Song's spirit abused

Song's spirit abused


ll hell has broken loose in revolutionary circles of Andhra Pradesh. Poets, balladeers, singers and composers of the red hue tradition and their admirers are scandalized at the heresy committed. A song that inspired thousands of youngsters into revolting against the system and take up arms to bring about change, a song that gave birth to a new genre of literature, has been picturised in the latest Telugu block-buster film Magadheera as an item song with a suggestive meaning.

Based in folklore, the Telugu song em pilloda eldam vastava? literally meaning “Hey guy, will you come? Let's go” is an invitation to a young man to see for himself the injustice and inequality around him, of the relations between the rich and poor, the landlord and the bonded servant, the oppressor and the oppressed. It invokes an  imagery of the weak and the powerful through several local, common examples like the lamb and tiger and urges the youngster not to take it lying down and to fight back. This invite to roll out a revolution has been turned into an invitation of lust in Maghadheera.

Stage a protest

An infuriated Vangapandu Prasada Rao, a 65-year old balladeer who penned the song in 1970s following the Naxalbari movement, traveled all the way from Parvatipuram in Srikakulam, the northern-most district of the state, to Hyderabad to stage a protest in front of the house of Allu Arvind, the producer of Magadheera, demanding that the song be removed and that he apologise for insulting a people’s movement and all those who had sacrificed their life, future and family for an ideal. Will you not be deeply wounded if say Annamayyas (legendary Telugu-poet-composer-singer who was a bhakta of Lord Venkateswara) song is picturised on a frolicking Menaka? asked an indignant Vangapandu. Indeed, one would be scandalized. The song em pilloda was a precursor to the formation of the Peoples War Group. In those heady days of post-Naxalbari and Srikakulam revolts, this song perhaps set off a Cultural Revolution and gave birth to a genre of literature that has influenced every aspect of creative thought and expression in Telugu.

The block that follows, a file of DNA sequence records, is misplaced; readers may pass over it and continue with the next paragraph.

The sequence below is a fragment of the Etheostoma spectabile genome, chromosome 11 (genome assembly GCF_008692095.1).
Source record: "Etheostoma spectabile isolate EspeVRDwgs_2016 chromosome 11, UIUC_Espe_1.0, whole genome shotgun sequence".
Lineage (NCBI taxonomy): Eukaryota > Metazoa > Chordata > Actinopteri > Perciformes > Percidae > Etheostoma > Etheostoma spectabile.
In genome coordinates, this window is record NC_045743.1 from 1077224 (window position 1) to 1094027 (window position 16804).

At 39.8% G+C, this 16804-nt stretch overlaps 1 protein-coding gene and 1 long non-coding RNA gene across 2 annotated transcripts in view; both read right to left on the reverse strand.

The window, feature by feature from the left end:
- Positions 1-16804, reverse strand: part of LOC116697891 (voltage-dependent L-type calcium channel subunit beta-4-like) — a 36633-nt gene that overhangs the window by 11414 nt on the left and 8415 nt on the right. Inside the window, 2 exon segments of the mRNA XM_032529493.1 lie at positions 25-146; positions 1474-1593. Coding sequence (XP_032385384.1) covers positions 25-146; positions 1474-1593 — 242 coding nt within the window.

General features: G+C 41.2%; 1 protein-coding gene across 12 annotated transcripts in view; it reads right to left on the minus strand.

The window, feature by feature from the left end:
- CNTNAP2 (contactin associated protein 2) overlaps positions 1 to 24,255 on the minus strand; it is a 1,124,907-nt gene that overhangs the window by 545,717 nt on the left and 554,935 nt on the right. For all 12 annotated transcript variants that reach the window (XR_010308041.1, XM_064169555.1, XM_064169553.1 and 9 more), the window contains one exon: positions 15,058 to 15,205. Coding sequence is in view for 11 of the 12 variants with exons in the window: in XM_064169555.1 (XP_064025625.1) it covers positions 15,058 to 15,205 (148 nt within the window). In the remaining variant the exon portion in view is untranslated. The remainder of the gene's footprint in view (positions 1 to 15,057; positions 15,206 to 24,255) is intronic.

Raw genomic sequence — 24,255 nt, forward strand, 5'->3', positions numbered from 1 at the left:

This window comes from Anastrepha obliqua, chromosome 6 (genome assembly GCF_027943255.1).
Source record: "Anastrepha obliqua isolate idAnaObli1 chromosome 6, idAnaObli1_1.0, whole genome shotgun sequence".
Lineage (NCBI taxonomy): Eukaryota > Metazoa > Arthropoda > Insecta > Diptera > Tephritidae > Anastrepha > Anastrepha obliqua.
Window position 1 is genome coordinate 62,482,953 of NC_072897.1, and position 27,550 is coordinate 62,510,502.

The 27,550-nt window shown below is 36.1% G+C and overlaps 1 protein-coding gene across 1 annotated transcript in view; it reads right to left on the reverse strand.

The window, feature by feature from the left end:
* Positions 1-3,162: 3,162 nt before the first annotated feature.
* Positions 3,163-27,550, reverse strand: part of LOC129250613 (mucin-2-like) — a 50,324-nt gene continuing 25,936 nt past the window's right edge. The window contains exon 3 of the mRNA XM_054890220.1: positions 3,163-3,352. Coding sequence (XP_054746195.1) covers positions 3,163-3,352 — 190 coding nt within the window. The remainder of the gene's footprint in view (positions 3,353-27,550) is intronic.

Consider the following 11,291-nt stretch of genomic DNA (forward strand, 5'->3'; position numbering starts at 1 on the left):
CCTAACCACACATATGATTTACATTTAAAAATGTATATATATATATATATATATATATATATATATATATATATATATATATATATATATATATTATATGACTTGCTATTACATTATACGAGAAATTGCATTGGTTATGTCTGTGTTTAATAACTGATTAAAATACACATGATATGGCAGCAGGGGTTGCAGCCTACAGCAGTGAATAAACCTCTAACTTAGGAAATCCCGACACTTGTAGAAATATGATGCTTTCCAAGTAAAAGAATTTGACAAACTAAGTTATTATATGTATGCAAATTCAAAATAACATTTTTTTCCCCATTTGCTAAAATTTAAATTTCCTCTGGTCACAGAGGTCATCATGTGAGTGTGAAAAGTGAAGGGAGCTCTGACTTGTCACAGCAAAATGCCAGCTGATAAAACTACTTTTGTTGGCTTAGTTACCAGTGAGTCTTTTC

Vangapandu corrects me. Not just in Telugu. Em pilloda was translated into 18 languages and 60-70 dialects of tribals wherever people rose in revolt against oppression across India. The song was the anthem of the Indian revolutionary movement, which lighted the path, urging the youth to take it.

It encapsulated the spirit of the movement and formed the starting point of several other movements spawned by the Naxalbari/ Srikakulam movements such as Dalit, Girijan and social justice/ caste movements.